I. Market Efficiency: Active vs. Passive
Is the market efficient? In other words, can one outperform the market? Most people would argue the market is semi-efficient as best; yet it is still difficult to outperform the market in the long term. After all, out of thousands of hedge funds that claim they have superior investing skills, only a handful have delivered alpha consistently in this $3T industry. So why pay such high fees for no better returns than can be achieved by indexing? For this very reason, passive investing has benefited enormously in 2016. According to Morningstar, active equity funds had $340B in outflows in 2016, while passive equity funds generated $505B of inflows (source: corporate.morningstar.com/US/documents/AssetFlows/AssetFlowsJan2017.pdf). However, this doesn’t necessarily mean passive investing produces fantastic returns: Even with the Trump rally since the election, the S&P 500’s total return in 2016 was 11.96%; the year before that it was 1.38%. But don’t forget the volatility in the stock market: The S&P 500 had point swings of over 400 points and the Dow point swings of over 4,000 points in 2016. That level of volatility translates into a tremendous amount of risk for mediocre returns.
II. Outperform the Market
Although passive investing is growing fast, alpha is still being captured by some active managers. In addition, the academic literature has identified a number of strategies that outperform the market in the long run, such as momentum investing, P/E (price to earnings) investing, etc. After all, imperfect information sharing favors those who do their research. Today we will share one strategy that would have outperformed the market by 10,373% in the past half century.
Bond yields have risen sharply since November, while gold has made a comeback of over $100 since December. CNBC recently cited a report from Bank of America Merrill Lynch, stating that both the stock market crash of 1973–1974 and Black Monday in October 1987 were preceded by three quarters of rising bond yields and rising gold (source: cnbc.com/2017/02/06/look-out-gold-and-bonds-are-sending-a-signal-reminiscent-of-1987-and-1973-market-crashes.html). The reason for the crashes, they argue, is that rises in interest rates and gold lead the Fed to raise rates to fight inflation – and rate hikes are bad news for stocks. However, focusing on two events in nearly 50 years may appear to the sharp-sighted to be cherry-picking.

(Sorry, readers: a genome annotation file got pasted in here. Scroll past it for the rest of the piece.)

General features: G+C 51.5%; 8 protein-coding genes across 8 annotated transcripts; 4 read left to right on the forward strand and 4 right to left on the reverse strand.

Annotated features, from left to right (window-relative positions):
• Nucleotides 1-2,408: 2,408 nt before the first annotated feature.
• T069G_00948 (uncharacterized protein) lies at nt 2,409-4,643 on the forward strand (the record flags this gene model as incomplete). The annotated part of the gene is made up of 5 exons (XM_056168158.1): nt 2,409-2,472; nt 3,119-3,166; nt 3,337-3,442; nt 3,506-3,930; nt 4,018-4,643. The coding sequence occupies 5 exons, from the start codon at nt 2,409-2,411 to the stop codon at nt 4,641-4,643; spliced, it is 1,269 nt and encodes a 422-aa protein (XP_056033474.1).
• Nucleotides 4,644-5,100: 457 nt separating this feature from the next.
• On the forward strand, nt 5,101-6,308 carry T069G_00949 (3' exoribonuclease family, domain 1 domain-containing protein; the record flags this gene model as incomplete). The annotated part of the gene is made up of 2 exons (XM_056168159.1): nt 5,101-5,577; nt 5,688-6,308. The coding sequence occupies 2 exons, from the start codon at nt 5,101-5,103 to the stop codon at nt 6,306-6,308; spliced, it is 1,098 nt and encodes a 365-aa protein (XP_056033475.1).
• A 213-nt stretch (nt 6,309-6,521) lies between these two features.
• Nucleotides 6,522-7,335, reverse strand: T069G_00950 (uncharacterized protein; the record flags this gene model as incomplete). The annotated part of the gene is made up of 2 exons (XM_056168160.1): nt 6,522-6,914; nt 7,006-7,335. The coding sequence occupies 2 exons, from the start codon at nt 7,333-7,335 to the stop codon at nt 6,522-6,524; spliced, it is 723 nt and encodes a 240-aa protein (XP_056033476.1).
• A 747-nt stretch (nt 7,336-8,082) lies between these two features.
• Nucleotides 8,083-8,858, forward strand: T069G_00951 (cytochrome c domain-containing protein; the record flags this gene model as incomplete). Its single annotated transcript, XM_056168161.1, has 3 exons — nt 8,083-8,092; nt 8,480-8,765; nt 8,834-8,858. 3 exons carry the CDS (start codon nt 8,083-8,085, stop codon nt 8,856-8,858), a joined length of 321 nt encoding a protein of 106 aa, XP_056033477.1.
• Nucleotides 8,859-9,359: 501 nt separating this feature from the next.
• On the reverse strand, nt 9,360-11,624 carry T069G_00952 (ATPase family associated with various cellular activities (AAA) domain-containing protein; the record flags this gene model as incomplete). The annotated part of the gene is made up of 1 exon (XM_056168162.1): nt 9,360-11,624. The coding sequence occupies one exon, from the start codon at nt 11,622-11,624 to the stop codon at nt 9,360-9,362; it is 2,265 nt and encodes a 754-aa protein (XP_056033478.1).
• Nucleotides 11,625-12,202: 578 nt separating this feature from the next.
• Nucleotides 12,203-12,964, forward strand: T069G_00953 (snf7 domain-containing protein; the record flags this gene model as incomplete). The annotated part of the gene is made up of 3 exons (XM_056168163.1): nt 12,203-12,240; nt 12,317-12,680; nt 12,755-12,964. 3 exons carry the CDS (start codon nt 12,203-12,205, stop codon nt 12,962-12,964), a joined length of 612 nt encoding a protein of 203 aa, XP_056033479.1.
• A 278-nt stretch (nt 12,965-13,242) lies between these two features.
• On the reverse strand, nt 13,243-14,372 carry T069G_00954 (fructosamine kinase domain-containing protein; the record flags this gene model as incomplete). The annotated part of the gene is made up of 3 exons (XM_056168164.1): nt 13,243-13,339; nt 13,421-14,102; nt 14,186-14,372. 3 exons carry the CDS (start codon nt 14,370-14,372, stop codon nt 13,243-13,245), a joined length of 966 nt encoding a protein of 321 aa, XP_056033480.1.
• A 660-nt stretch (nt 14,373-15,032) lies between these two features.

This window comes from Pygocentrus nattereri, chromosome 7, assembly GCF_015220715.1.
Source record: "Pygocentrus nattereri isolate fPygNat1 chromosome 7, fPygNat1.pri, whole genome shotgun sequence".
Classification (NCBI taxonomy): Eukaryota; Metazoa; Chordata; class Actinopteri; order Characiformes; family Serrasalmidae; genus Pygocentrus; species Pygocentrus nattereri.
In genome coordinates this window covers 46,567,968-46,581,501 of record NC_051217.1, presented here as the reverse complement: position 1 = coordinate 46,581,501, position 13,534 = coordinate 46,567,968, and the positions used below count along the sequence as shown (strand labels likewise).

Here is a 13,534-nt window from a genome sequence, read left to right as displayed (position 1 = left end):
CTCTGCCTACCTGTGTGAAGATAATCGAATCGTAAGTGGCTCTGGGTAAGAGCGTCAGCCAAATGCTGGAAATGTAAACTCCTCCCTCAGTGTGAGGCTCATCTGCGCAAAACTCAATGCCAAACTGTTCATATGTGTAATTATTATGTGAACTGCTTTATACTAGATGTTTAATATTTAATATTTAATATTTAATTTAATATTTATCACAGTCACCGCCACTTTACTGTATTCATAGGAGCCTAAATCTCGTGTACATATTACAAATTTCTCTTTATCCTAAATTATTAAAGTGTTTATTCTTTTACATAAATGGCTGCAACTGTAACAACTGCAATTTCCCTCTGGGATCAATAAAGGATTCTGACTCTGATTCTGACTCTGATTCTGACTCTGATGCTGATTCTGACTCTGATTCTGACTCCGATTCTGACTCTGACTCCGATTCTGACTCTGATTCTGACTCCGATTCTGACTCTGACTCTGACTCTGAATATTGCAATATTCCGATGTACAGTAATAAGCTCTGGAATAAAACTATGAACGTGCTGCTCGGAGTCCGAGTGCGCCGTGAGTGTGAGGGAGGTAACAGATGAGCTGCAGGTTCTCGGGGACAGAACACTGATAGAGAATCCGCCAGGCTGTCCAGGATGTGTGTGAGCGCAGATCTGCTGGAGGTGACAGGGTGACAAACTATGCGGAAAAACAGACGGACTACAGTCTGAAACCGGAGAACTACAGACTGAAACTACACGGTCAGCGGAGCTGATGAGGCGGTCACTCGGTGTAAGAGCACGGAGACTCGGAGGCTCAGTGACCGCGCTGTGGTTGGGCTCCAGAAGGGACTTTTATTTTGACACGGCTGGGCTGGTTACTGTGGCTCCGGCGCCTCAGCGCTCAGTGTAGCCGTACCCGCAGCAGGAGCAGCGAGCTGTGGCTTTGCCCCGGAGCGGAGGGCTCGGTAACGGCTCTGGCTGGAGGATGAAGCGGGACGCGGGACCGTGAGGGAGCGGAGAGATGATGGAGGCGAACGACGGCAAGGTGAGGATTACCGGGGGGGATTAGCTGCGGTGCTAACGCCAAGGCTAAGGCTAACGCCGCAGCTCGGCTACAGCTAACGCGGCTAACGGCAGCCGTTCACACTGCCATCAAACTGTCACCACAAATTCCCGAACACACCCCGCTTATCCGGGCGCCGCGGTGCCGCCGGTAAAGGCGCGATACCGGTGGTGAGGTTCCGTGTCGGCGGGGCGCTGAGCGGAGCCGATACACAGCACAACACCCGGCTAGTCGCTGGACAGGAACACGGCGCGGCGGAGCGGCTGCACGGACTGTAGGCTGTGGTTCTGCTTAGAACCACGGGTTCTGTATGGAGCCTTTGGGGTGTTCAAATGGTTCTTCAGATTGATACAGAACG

We take the research further and find that when both bonds and gold rise in a one-year period, the following one-year performance of the stock market is much lower than the historical average. However, if bond yields rise and gold drops, the market performs stunningly well in the following year. Not only is the absolute return twice the average, but also the probability of a positive return is very high – almost 90%! Moreover, The t-test between the two scenarios is significant at the 1% level. The reasons for the outperformance may be the following: The bond sell-off means a strong rotation from bonds to stocks; meanwhile, the gold price drop lifts inflation concerns, which means no Fed rate hike. Interestingly, the stock market also did relatively well when gold went up and bonds went down. This effect could also be attributed to the unlikelihood of Fed rate hikes.
We start by forming a portfolio that buys the S&P 500 at the beginning of each year if the market falls into either of these categories: gold down and yields up, or gold up and yields down in the past year. We do not want to short the market if both gold and yields were up, because the market isn’t necessarily going to fall in that scenario—it’s just, on average, flat. Don’t forget that there are three ways to invest: long, short, and cash. Hence, our portfolio will hold cash if yields and bonds went up in the past year. Lastly, given that the probability of positive returns is extremely high after gold drops and bonds rise, we should consider using leverage to maximize our returns. Contrary to intuition, employing leverage does not necessarily introduce more risk if conviction is high. Therefore, our portfolio will use 3X leverage in the most bullish case. Leverage can be achieved fairly easily nowadays through ETFs. For the sake of simplicity, let’s assume we would have been able to use leverage at a reasonable cost during the entire sample period.
As we can see in the comparison below, buying and holding the S&P 500 would have generated 2,328% returns since 1970, whereas our long-and-cash strategy would have produced 12,700%* returns, assuming 1% annual fees. That’s 10,372% outperformance, or 19.55% annual excess returns. To confirm that risk is not increased by adding leverage, we note that the risk-adjusted return Sharpe ratio of our strategy is 0.43, while the buy-and-hold strategy’s Sharpe ratio is 0.42. More importantly, our strategy would have resulted in only three negative annual returns (before fees), one-third the number in the S&P 500’s negative return history. Last but not least, by holding cash we would have avoided some negative years – earning no money is still better than losing.
Since the market is not perfectly efficient, active investing should be able to provide superior returns. But by no means does this suggest investors ought to just park their cash with hedge funds. If they choose wisely, investors will find true alphas. **
*Because leveraged products may not provide dividends, our calculation ignores dividends.
**Our Leveraged Volatility ETF portfolio employs a similar quantitative strategy. To protect our proprietary research, we utilize a simplified model in this commentary. For more details about our newly launched strategy, please send us an email. We will be happy to discuss the strategy and provide specific information.